Wednesday, June 09, 2004Praise the lord, a good decision from the Supreme Court! Or in this case, a non-decision. The Court has refused to consider an appeal by Colorado Republicans to a rejection of their redistricting plan. It would have been better if the Court had accepted the case and then explicitly rejected mid-decade redistricting, but I'll take what I can get. Now we'll have to see what they do with the Texas map.
Now it is probably true that the redistricting is not technically unconstitutional. And in the 19th century state legislatures routinely re-drew the lines when a new party took power, whether it was a year ending in "2" or not. But this was also a time in which congressional districts were not drawn according to the one-man, one-vote standard either. Do we really want to return to that? Of course not. The Supreme Court finally decided that such a practice was inconsistent with the spirit of the Constitution. This is why we call the Constitution a living document- we can always reconsider what we once thought acceptable.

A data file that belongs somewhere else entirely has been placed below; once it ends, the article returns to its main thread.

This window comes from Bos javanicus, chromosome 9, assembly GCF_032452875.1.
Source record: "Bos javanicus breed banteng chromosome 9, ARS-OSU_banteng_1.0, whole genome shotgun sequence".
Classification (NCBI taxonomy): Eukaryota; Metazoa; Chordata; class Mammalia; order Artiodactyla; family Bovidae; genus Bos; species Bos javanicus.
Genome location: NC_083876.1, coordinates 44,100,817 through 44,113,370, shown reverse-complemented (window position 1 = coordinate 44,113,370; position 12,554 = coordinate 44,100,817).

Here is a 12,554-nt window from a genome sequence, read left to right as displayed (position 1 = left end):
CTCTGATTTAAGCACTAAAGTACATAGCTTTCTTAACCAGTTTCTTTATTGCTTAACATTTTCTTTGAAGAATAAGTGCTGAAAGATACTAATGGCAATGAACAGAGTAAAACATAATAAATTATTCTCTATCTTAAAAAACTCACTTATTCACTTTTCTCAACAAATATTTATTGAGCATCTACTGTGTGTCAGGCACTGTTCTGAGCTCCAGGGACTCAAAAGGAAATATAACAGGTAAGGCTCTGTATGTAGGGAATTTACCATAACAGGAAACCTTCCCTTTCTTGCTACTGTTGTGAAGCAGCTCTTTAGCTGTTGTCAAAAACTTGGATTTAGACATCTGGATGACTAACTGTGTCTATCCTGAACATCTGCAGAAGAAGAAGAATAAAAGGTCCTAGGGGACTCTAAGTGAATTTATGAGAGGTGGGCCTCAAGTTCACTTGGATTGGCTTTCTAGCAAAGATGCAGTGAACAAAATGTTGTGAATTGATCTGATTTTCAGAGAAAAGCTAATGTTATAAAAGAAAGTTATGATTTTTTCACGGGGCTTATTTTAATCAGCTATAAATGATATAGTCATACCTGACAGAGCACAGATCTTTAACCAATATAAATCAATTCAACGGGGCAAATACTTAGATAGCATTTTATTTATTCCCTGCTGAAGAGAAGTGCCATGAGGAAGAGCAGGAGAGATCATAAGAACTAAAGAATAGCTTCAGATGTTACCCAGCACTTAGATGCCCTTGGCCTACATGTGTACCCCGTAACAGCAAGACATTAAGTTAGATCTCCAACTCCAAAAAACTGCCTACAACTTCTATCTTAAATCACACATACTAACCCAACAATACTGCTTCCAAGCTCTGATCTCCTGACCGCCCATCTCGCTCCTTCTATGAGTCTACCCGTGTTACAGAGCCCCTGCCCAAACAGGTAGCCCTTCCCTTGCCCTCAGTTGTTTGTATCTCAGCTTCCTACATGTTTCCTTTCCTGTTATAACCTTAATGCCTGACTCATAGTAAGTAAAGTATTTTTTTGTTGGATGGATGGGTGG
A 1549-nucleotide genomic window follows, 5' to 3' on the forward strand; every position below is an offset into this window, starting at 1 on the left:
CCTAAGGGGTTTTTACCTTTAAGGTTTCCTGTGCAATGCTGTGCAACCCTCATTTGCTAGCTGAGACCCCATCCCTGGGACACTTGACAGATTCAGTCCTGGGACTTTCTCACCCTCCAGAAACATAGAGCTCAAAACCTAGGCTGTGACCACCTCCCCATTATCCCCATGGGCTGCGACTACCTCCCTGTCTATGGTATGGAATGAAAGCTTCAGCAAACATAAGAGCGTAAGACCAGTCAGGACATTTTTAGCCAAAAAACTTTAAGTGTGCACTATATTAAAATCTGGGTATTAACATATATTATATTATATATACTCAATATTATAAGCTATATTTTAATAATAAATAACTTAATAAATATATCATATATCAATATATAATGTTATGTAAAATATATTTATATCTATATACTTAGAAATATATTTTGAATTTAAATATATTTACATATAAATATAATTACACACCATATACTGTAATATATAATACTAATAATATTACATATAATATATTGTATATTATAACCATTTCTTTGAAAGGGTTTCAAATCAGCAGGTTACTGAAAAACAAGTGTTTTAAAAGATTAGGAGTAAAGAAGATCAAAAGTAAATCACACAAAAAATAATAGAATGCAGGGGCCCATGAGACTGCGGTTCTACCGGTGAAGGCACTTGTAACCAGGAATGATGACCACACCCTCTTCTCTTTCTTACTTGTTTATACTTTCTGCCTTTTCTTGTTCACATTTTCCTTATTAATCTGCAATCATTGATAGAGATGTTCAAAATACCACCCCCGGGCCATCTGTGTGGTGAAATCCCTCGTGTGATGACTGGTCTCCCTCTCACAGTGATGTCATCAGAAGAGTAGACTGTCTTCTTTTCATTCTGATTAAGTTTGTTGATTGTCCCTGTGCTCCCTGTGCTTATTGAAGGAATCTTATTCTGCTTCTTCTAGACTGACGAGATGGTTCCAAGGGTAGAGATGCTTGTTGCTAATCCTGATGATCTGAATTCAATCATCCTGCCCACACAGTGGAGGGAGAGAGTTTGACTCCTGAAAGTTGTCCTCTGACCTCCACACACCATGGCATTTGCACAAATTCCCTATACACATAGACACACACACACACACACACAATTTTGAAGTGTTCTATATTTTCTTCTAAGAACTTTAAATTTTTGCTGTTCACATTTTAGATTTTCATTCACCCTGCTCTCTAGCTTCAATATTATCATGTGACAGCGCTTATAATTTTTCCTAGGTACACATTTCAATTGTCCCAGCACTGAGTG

This new political ploy is among the most dangerous the Republicans have employed recently. Together with the recall of Gray Davis and the 2000 Florida election fiasco, the right is violating the norms of democratic competition by expanding the scope of conflict. In other words, they are not just playing the game, but trying to change the rules to their advantage while it is being played. Nothing is more threatening to the stability of of a republic. Both sides have to accept that the rules and traditions are binding, whether they are written in the formal constitution or not. Otherwise, the intensity of the fighting gradually escalates into actual fighting, as well as reducing faith in the political process by the citizenry.